Searching over 5,500,000 cases.


searching
Buy This Entire Record For $7.95

Download the entire decision to receive the complete text, official citation,
docket number, dissents and concurrences, and footnotes for this case.

Learn more about what you receive with purchase of this case.

United States v. Seeley

United States District Court, D. Massachusetts

November 8, 2018

UNITED STATES OF AMERICA, Plaintiff,
v.
DAVID SEELEY, et al., Defendants.

          MEMORANDUM AND ORDER ON MOTION FOR PARTIAL SUMMARY JUDGMENT

          ALLISON D. BURROUGHS U.S. DISTRICT JUDGE

         Plaintiff, United States of America (the “Government”), commenced this action against Defendants David Seeley and Seretha Seeley (the “Seeleys”) to recover unpaid tax liabilities and to enforce federal tax liens that encumber a parcel of real property located in Topsfield, Massachusetts (the “Property”) by means of a forced sale. [ECF No. 1]. The Government has joined as Defendants the Town of Topsfield, Massachusetts and the Massachusetts Department of Revenue because they have or could claim an interest in the Property. [See ECF No. 1 ¶¶3- 4]. Currently pending before the Court is the Government's motion for partial summary judgment. [ECF No. 40]. For the reasons stated below, the Government's motion is GRANTED.

         I. BACKGROUND

         The following facts are drawn from the statement of facts contained in the Government's motion for summary judgment [ECF No. 40-1], unless otherwise noted. The Court considers all undisputed facts set forth in the Government's statement of facts to be admitted. See Zimmerman v. Puccio, 613 F.3d 60, 63 (1st Cir. 2010).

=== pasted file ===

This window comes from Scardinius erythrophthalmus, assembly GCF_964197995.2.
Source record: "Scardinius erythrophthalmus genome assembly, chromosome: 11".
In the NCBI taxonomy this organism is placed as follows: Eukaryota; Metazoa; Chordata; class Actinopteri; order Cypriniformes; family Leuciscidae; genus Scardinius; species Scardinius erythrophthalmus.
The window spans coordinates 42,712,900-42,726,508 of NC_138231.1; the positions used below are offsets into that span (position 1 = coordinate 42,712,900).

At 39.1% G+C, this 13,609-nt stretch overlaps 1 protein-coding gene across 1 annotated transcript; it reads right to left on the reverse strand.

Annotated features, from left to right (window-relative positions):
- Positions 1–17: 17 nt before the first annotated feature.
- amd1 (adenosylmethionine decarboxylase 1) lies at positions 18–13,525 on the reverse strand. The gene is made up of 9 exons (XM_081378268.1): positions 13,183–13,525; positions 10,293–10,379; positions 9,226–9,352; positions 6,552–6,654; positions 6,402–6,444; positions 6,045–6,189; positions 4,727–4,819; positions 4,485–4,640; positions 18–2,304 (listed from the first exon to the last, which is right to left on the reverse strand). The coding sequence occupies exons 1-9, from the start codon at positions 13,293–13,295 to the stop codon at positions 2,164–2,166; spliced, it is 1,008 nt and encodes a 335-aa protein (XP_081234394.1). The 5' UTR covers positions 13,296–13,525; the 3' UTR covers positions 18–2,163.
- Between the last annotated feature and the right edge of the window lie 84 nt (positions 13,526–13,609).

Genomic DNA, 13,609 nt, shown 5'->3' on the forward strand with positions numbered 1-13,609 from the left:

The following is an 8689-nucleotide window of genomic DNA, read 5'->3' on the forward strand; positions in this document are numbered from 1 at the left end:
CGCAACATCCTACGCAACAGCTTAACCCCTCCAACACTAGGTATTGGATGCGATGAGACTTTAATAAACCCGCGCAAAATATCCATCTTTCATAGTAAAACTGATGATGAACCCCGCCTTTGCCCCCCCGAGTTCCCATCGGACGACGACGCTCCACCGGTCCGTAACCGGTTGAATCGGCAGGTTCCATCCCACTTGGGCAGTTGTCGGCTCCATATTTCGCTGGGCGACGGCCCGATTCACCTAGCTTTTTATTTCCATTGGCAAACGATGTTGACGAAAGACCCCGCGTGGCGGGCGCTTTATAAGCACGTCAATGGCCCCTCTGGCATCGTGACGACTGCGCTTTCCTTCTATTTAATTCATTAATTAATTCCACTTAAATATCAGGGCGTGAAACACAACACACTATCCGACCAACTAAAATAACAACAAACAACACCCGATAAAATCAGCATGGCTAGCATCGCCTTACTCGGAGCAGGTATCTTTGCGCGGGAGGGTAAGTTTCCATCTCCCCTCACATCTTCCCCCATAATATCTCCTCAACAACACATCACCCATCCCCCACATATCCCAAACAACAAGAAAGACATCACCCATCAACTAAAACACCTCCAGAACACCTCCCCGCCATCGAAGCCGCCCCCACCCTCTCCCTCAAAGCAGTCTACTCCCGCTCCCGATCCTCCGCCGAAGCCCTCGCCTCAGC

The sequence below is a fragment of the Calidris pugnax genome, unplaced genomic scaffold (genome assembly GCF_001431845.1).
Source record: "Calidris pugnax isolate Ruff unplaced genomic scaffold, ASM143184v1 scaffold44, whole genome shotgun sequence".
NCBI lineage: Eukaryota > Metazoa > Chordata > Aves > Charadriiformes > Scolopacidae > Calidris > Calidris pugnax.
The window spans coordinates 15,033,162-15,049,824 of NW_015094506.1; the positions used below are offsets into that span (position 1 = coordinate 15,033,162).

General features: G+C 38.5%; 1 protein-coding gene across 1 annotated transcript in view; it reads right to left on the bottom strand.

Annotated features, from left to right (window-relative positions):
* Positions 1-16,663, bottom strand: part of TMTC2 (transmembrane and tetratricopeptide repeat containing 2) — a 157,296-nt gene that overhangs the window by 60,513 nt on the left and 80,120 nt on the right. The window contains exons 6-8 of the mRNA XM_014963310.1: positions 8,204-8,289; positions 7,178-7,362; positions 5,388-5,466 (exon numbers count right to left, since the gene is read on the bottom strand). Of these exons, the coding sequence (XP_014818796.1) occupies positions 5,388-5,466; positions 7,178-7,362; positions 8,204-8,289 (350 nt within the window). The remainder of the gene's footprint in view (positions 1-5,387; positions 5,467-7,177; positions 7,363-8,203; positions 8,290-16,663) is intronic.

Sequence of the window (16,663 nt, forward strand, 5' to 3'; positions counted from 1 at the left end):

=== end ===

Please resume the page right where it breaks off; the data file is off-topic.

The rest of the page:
The Seeleys reside in Topsfield, Massachusetts at the Property, which they purchased in 1999. [ECF No. 40-1 ¶ 15]. From 2005 through 2014, the Seeleys accrued federal tax liabilities for every tax year. [Id. ¶¶ 1-10]. A delegate of the Secretary of the Treasury made assessments for federal income tax liabilities against the Seeleys for those tax years. [Id.]. As to each assessment, a delegate of the Secretary of the Treasury notified the Seeleys of the assessment and made a demand for payment. [Id. ¶ 12]. The Internal Revenue Service (“IRS”) has issued Form 4340 Certificates of Assessment and Payment that detail the Seeleys' tax liabilities for each individual tax period, including statutory interest and penalties. [ECF No. 40-4 at 43-93]. These assessments reflect the Seeleys' unpaid tax liabilities as of the dates of assessment. [Id.]. Unpaid balances totaling $103, 082.04 remain for the assessed tax periods, plus statutory interest and penalties that have accrued since January 31, 2018.

         Notices of Federal Tax Liens against the Seeleys for their income tax liabilities for the tax years 2005 to 2014 were recorded by the IRS with the Southern Essex District Registry of Deeds in 2009, 2011, 2013, 2014, and 2015. [ECF No. 40-5 at 5-11]. Notices of Federal Tax Liens against the Seeleys were refiled for the tax years 2005 and 2006 in 2016. [Id. at 12; ECF No. 54-1 at 3].

         On August 31, 2016, the Seeleys filed for relief under Chapter 7 of the Bankruptcy Code in the U.S. Bankruptcy Court for the District of Massachusetts (the “Bankruptcy Court”). [ECF No. 40-1 ¶ 14]; In re Seeley, No. 16-13357 (Bankr. D. Mass.). On December 28, 2016, the Bankruptcy Court granted an Order of Discharge, and the Bankruptcy Court closed the Seeleys' bankruptcy case on January 4, 2017. [ECF No. 40-1 ¶ 14].